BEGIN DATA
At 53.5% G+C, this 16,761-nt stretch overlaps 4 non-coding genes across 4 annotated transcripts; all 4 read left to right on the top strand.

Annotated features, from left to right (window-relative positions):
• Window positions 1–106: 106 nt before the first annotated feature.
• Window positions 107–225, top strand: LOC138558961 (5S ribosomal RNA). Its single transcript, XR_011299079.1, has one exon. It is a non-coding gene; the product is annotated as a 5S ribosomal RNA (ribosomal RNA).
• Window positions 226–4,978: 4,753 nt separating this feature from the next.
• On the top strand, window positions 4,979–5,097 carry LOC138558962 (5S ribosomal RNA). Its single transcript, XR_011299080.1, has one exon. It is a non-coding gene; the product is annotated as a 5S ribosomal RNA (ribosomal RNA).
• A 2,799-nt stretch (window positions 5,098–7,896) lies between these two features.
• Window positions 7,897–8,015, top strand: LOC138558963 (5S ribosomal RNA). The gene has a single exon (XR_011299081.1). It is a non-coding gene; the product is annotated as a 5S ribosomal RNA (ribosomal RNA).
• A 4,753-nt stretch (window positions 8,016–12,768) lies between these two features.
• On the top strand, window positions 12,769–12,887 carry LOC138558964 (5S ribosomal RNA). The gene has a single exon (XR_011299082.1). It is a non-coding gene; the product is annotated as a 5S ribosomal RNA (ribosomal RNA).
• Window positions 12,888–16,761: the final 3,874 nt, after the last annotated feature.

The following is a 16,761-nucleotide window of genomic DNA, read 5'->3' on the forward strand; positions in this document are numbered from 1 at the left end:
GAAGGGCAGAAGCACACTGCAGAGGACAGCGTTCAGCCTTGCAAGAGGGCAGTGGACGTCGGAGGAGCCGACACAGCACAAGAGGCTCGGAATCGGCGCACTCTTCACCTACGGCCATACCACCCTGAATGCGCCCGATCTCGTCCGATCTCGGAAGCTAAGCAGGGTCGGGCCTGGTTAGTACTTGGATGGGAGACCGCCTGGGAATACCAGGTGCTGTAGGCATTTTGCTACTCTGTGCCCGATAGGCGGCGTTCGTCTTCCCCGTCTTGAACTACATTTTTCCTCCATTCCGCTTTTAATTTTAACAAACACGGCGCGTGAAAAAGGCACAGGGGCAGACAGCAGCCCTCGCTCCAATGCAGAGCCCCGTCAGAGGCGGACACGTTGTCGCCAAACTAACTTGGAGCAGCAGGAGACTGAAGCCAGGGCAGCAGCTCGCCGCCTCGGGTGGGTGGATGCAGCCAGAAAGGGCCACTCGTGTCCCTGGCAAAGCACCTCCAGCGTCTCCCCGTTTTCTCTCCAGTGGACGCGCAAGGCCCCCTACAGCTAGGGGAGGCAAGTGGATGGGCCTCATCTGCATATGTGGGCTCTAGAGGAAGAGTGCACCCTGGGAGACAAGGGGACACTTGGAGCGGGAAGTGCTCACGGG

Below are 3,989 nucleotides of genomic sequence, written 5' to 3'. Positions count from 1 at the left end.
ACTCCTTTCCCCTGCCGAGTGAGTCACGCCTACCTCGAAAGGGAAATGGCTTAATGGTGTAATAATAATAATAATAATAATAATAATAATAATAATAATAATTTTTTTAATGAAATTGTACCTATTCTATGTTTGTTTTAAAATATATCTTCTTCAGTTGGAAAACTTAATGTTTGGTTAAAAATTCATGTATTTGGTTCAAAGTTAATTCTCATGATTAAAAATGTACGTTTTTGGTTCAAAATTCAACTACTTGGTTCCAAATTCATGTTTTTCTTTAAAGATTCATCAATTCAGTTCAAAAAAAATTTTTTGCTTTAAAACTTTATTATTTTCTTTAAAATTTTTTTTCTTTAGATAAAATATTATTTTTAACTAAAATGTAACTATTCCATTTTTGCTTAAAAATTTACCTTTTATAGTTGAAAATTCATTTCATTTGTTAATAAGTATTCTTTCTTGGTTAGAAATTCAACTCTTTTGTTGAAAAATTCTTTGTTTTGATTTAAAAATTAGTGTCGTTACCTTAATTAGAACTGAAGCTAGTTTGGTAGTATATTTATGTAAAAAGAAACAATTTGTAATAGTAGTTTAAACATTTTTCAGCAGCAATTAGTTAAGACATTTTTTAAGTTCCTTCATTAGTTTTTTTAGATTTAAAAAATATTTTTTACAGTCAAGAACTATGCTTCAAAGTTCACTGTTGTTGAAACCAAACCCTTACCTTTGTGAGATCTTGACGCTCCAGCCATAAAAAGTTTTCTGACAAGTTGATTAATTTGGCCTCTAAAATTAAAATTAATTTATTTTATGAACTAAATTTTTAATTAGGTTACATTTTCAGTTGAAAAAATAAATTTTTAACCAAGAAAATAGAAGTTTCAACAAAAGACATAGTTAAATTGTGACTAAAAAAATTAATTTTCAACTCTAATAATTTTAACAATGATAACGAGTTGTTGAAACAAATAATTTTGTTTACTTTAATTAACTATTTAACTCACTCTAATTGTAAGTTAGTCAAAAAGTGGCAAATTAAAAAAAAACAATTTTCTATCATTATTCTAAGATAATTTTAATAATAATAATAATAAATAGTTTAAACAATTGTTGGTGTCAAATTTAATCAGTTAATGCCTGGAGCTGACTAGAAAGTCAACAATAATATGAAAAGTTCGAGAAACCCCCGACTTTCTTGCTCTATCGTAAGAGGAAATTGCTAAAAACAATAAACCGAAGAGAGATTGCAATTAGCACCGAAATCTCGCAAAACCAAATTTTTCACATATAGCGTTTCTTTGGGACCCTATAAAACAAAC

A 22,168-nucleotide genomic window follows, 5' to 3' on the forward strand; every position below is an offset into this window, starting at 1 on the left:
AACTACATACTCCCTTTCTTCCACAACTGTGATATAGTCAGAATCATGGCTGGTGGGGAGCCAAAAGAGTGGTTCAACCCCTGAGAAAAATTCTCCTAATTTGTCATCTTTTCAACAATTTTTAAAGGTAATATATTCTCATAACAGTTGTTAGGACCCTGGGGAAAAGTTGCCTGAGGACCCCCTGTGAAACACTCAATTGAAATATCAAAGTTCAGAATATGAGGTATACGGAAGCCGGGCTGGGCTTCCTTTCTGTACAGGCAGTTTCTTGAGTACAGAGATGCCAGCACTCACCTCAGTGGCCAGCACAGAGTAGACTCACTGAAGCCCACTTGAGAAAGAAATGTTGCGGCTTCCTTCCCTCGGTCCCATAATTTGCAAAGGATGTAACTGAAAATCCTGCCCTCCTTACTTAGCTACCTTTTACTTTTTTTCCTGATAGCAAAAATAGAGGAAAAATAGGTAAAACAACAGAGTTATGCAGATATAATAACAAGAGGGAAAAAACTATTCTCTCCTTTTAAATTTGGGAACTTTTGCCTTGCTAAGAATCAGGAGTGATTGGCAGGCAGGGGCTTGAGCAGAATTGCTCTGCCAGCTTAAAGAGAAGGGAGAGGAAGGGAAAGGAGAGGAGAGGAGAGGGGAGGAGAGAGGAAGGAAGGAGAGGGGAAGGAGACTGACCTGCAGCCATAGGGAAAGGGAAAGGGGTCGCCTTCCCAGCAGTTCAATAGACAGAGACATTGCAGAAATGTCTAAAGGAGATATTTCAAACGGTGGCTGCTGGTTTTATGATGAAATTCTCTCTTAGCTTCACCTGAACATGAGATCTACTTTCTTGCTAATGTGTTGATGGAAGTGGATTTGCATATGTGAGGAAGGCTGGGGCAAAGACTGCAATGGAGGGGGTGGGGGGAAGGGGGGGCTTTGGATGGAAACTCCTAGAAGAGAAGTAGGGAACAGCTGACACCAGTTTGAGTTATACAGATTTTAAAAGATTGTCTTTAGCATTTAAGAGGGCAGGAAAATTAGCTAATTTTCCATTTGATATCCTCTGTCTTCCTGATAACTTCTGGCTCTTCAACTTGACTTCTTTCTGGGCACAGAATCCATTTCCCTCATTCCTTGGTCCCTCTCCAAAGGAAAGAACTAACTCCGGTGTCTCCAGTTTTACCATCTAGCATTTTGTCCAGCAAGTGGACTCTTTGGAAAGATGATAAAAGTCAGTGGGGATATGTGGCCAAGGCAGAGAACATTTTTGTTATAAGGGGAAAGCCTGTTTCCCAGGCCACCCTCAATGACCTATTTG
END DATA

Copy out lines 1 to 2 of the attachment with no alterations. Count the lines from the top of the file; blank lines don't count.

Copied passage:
At 53.5% G+C, this 16,761-nt stretch overlaps 4 non-coding genes across 4 annotated transcripts; all 4 read left to right on the top strand.

Annotated features, from left to right (window-relative positions):